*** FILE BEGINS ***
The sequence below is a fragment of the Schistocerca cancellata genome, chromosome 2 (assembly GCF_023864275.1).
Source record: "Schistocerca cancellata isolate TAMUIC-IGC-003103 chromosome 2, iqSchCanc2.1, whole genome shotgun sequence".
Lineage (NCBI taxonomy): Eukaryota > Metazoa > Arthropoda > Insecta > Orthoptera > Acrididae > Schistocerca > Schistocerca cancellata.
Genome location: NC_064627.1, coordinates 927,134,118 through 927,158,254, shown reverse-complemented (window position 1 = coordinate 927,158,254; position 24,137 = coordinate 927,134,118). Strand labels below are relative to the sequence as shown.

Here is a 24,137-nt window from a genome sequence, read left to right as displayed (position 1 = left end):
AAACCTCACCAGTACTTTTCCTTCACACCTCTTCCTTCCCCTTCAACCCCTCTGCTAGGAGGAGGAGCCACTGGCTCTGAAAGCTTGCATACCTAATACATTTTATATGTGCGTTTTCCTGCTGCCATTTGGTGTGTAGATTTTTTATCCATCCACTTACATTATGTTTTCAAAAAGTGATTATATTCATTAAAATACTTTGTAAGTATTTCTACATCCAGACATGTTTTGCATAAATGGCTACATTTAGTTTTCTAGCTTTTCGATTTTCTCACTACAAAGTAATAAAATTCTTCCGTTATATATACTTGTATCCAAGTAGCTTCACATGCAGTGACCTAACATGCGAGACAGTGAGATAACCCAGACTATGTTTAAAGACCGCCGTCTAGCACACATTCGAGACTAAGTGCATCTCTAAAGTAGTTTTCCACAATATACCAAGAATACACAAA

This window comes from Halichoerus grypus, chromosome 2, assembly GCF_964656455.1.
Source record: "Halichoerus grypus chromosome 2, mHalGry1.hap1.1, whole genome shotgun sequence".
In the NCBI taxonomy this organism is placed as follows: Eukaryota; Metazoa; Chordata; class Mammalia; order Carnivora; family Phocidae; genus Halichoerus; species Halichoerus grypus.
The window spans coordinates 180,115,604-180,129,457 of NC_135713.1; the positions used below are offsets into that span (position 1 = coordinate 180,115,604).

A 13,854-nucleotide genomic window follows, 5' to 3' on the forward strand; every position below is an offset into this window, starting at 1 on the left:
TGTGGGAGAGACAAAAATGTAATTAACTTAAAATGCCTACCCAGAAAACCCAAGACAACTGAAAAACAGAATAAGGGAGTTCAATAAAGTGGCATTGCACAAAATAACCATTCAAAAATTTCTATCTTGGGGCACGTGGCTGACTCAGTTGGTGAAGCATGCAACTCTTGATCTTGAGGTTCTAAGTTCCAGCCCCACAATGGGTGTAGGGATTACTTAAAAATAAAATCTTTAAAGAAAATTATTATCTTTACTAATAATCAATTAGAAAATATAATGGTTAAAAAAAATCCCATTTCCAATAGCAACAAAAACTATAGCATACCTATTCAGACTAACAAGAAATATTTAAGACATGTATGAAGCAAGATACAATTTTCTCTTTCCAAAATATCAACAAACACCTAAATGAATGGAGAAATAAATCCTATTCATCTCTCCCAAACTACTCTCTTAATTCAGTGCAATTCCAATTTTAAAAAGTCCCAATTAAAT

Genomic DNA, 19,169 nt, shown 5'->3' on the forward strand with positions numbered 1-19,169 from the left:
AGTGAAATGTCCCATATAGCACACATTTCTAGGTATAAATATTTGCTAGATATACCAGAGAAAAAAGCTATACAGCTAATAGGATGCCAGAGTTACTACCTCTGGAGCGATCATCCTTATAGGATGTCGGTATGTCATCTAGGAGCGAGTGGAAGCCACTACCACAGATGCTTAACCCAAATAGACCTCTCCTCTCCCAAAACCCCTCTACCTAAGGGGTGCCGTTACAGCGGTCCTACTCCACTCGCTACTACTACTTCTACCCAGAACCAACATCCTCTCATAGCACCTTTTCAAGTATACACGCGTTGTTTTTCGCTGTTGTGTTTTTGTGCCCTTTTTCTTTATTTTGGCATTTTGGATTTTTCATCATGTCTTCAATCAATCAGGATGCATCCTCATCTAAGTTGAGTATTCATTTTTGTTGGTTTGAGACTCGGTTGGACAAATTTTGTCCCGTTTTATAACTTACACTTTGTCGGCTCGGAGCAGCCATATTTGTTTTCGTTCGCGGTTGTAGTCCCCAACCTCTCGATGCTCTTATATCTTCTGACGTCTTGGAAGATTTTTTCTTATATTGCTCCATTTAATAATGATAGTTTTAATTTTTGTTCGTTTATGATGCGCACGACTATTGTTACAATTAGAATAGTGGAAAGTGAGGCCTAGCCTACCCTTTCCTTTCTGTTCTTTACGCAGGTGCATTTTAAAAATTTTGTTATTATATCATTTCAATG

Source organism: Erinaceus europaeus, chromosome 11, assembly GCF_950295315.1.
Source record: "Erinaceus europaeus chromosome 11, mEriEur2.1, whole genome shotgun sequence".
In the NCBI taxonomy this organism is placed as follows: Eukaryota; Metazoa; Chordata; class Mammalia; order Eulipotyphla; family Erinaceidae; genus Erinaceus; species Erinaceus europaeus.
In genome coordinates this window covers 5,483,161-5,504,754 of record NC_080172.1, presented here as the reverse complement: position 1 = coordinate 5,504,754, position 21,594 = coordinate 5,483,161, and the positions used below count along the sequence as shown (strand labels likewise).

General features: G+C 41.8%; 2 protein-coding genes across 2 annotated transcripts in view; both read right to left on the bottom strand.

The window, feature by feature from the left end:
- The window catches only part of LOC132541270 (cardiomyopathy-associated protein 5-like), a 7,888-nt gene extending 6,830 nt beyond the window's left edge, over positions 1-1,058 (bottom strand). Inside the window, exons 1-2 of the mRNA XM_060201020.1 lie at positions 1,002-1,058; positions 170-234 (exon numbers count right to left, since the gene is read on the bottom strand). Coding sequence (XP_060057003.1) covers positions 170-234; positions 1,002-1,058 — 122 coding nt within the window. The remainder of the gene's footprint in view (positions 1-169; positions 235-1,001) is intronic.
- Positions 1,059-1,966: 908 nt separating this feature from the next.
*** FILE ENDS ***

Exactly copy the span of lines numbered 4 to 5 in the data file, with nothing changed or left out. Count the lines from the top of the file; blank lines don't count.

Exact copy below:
Genome location: NC_064627.1, coordinates 927,134,118 through 927,158,254, shown reverse-complemented (window position 1 = coordinate 927,158,254; position 24,137 = coordinate 927,134,118). Strand labels below are relative to the sequence as shown.

Here is a 24,137-nt window from a genome sequence, read left to right as displayed (position 1 = left end):